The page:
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Responsibility, Part III

​​​The virtue of responsibility makes for a happy and productive adult life. That’s why it’s one of the most important virtues a parent can foster in a child.  Responsible people purposefully choose their attitudes, words and actions, and accept responsibility for the consequences of these choices.

Responsibility does not come easily. Becoming a responsible adult requires conscious effort and practice. Because responsibility is so important, we have devoted four articles on how parents can instill this virtue in their children. 

There are 12 major concepts related to responsibility that parents must address when teaching their children to be responsible individuals. They are:

  1. Being accountable
  2. Exercising self-control
  3. Planning and setting goals
  4. Choosing positive attitudes
  5. Doing one’s duty
  6. Being self-reliant
  7. Pursuing excellence
  8. Being proactive
  9. Being persistent
  10. Being reflective
  11. Setting a good example
  12. Being morally autonomous

This is the third of the four articles.  It focuses on concepts 9 through 11.

  1. Being Persistent. Responsible people finish what they start. They know that most things worth achieving require hard work and that success does not always come from a first attempt. Parents must help their children by reinforcing that they can succeed (and success is important to teens) at anything if they work hard enough. Parents need to be prepared for complaining and excuse making when tasks become difficult, providing encouragement instead of giving in to complaints.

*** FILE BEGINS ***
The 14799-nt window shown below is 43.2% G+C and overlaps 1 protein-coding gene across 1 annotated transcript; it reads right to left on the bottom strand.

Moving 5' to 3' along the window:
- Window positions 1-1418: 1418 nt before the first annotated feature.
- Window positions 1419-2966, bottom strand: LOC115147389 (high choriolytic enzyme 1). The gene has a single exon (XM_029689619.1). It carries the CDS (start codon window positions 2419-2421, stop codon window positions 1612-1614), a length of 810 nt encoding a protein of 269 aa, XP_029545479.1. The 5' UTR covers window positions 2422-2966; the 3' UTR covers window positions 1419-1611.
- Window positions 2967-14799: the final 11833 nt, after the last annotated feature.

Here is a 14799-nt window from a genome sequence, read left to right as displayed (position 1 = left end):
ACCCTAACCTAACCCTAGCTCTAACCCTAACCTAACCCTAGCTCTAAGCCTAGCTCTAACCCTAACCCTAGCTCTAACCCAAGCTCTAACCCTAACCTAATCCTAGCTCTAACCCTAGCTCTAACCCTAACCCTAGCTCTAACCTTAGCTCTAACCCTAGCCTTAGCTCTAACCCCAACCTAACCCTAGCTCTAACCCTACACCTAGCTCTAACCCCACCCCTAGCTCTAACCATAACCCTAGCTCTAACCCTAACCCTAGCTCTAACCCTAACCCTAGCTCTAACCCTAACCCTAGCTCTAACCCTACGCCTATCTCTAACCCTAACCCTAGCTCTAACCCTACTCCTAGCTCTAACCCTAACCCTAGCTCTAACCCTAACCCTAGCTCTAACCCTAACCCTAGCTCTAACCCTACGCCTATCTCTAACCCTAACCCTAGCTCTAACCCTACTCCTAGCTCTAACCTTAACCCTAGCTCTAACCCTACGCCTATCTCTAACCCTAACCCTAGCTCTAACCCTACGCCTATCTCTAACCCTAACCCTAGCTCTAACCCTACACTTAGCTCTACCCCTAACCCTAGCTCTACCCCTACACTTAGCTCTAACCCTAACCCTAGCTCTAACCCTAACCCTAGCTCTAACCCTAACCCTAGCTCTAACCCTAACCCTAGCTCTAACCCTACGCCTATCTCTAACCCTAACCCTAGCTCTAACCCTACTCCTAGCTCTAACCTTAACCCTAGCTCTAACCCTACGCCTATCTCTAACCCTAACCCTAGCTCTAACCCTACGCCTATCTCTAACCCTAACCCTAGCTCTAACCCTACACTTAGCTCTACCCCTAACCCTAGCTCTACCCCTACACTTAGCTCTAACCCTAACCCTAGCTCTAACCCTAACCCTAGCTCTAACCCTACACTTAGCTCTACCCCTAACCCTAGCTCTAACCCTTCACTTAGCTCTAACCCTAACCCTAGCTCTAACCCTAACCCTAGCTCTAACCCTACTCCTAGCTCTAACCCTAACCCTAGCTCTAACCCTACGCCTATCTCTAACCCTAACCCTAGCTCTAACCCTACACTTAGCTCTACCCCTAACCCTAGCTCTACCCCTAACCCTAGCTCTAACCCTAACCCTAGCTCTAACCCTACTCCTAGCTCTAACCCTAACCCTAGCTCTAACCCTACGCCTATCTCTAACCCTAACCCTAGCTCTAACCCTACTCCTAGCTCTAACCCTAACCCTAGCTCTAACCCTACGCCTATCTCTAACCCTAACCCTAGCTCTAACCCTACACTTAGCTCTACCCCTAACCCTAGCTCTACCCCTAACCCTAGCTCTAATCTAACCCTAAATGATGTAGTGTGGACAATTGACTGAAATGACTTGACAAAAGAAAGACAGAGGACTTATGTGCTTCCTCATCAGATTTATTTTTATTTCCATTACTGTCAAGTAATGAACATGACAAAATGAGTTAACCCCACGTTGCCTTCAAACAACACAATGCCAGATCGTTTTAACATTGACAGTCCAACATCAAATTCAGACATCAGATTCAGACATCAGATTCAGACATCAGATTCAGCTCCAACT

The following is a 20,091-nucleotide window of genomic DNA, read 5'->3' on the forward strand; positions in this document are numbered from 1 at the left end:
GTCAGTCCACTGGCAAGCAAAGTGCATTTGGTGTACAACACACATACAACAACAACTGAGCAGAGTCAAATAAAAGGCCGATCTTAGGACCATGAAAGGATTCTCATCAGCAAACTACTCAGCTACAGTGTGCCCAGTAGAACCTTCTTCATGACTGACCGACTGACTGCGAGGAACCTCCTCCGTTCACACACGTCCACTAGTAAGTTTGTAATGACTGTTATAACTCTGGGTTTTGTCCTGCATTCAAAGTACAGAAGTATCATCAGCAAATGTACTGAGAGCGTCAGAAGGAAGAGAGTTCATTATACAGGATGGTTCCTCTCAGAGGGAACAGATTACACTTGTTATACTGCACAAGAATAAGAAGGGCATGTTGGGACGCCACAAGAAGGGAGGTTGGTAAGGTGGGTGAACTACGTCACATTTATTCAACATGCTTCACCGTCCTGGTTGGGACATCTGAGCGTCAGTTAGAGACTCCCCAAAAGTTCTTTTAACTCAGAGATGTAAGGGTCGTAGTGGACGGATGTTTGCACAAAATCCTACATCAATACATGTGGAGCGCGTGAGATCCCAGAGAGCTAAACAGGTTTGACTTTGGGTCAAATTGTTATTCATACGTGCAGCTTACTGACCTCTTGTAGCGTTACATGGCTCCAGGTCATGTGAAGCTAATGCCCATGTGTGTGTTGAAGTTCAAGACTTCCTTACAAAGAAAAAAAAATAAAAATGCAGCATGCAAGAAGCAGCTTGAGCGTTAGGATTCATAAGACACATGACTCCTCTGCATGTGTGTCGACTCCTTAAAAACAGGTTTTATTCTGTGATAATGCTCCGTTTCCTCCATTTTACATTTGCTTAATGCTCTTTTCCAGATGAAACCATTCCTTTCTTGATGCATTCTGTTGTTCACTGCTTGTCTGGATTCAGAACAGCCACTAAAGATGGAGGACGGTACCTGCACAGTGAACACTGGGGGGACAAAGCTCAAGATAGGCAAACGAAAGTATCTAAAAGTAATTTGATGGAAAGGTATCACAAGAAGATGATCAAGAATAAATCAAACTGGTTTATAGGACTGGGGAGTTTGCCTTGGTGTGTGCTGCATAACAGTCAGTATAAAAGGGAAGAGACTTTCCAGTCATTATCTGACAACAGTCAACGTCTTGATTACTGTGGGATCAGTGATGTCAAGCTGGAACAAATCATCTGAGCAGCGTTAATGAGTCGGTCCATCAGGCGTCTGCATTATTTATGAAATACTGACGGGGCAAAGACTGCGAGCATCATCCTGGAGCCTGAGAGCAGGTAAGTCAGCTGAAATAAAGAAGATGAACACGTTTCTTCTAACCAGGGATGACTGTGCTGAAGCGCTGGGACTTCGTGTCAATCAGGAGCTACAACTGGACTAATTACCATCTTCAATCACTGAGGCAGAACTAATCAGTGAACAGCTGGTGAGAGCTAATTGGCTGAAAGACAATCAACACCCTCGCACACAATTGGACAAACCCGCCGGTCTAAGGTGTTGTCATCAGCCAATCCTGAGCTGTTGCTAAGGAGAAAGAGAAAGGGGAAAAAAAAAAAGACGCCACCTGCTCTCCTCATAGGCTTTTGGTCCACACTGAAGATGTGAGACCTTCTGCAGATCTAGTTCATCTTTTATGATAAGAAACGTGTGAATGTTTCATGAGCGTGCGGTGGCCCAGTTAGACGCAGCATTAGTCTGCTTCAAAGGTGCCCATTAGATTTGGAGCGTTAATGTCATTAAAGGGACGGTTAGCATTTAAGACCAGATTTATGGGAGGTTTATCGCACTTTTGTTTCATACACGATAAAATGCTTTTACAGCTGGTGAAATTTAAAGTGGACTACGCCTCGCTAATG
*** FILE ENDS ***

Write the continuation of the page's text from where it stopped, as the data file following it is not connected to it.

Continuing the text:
Parents should NOT force their children to stick with an activity the parents choose for their own personal reasons.

    Real-life application: A naturally athletic girl tries out for a new sport and finds herself in the new position of being one of the least-talented players on the team.  Instead of giving up because she can’t be one of the best, she spends extra time practicing the fundamentals of the sport until she can play with proficiency.

  2. Being Reflective. Being reflective means using one’s head to make rational decisions. It requires thinking ahead and reflecting on the consequences of our choices even during emotional times. Teens often consider only the here and now or immediate future; long-range planning is not their strong suit. Parents need to remind teens that today’s choices will aff​ect future plans, not only for themselves but also for others. It is important that teens learn to reflect on the ramifications of these choices before acting on them. 

    Real-life application: Parents can help their teens become more reflective by asking leading, non-confrontational questions. If a teen breaks curfew, her parent can ask, “When you decided to ignore your curfew, what did you think would happen when you came home?”

  3. Setting a Good Example. Responsible people understand their behavior often influences the behavior of others, so they conduct themselves morally and ethically. Simply put, they set a good example and they lead by example. When the opportunity to do something good presents itself, they do it, even if it is as simple as opening the door for someone.  They serve as role models. Children pay more attention to what their parents do than what they say.

    Real-life application: The cashier at the grocery store mistakenly gives you more change than you deserve.  You correct her mistake and give her back the extra money instead of pocketing it and thinking, “This is my lucky day.” Your children are watching you. They have learned from your example that honesty is the best policy.

In Responsibility, Part IV​, we will focus on the last concept of teaching responsibility and the importance of consequences.

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